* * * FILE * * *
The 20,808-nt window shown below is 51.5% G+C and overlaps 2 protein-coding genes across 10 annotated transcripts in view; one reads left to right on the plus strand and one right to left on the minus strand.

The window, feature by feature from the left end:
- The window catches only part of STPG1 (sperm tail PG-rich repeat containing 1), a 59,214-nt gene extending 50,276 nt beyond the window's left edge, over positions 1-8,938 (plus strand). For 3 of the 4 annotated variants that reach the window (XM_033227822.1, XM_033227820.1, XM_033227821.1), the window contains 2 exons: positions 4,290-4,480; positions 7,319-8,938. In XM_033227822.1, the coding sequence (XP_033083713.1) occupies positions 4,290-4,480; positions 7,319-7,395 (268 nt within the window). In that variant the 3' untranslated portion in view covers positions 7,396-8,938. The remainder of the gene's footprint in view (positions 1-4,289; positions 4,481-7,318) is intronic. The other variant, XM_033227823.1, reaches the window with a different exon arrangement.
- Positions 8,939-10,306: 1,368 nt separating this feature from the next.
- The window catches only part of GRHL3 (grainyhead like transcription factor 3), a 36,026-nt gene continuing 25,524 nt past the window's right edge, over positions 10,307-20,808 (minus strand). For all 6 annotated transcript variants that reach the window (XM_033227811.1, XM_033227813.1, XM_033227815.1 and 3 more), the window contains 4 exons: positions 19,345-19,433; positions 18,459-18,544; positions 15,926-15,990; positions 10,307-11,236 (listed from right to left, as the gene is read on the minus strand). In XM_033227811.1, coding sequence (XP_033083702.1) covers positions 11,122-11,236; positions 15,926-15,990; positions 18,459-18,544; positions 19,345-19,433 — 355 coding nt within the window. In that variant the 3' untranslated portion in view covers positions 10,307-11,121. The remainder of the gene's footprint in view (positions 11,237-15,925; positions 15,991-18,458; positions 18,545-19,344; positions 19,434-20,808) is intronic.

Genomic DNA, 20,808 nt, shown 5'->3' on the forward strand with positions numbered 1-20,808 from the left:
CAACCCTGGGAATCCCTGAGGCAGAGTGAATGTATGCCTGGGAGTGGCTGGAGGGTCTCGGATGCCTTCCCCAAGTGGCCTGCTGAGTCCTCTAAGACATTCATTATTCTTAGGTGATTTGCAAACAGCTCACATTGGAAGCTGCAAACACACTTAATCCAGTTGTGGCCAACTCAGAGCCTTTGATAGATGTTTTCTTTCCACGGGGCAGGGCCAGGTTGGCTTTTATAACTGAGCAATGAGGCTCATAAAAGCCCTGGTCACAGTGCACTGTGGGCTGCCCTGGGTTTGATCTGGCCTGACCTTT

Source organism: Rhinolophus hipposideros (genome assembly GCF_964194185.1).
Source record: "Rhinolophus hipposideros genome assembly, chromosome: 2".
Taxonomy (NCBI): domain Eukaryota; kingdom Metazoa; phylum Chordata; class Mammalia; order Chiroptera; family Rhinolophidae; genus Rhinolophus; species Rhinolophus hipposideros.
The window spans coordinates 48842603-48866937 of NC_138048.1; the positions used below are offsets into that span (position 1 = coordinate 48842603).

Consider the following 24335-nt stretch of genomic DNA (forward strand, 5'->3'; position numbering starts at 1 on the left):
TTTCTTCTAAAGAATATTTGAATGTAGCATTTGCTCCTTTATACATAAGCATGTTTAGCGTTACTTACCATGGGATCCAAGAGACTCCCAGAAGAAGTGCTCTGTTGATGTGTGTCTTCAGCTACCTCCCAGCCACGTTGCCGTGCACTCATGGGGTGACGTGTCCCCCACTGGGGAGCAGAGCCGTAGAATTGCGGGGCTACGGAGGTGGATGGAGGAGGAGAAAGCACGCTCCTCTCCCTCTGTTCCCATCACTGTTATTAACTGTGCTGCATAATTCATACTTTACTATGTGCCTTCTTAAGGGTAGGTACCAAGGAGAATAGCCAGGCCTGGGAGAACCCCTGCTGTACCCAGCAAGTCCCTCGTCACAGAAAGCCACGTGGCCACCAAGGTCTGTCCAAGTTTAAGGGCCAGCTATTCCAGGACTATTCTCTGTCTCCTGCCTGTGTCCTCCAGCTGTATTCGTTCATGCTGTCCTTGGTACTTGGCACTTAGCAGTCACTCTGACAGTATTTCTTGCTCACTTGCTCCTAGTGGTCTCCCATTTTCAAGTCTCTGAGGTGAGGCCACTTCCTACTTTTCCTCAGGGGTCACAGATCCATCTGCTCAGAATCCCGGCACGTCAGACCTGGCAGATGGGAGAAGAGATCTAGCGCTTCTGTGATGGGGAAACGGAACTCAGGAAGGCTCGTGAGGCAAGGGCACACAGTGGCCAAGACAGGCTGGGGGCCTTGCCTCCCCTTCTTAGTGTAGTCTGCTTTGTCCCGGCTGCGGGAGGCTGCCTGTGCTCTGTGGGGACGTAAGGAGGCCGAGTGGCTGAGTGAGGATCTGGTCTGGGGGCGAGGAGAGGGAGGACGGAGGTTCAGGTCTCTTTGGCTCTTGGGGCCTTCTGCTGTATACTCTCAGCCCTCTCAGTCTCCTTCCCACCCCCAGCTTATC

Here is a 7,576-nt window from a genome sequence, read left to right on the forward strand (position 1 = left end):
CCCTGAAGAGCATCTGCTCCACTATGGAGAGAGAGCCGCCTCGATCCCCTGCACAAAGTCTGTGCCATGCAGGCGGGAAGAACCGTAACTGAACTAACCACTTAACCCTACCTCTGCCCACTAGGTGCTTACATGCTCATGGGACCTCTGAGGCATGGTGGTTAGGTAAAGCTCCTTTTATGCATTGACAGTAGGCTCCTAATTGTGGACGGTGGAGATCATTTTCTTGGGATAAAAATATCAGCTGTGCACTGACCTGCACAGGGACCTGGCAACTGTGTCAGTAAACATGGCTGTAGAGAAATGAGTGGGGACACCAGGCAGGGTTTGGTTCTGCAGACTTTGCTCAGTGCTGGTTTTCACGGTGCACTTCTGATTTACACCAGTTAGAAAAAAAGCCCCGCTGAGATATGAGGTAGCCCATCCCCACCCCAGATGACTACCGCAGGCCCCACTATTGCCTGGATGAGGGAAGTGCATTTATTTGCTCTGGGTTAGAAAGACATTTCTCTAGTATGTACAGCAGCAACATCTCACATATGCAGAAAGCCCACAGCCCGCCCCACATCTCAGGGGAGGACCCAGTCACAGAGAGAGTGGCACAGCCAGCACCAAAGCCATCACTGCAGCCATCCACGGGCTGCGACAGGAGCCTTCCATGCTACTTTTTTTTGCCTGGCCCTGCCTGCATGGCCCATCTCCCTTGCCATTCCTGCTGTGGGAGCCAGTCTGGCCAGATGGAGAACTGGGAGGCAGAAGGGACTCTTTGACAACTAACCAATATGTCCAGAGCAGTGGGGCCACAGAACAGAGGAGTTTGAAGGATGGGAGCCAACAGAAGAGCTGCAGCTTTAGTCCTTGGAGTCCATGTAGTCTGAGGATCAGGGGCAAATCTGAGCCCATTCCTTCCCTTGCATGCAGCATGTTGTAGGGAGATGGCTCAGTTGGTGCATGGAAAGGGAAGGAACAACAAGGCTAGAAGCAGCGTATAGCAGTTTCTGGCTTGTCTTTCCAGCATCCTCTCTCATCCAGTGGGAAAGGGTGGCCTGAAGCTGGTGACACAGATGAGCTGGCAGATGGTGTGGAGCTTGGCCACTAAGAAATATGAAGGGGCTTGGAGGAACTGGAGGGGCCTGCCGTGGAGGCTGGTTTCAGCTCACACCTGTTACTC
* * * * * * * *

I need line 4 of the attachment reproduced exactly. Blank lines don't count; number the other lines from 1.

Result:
- Positions 8,939-10,306: 1,368 nt separating this feature from the next.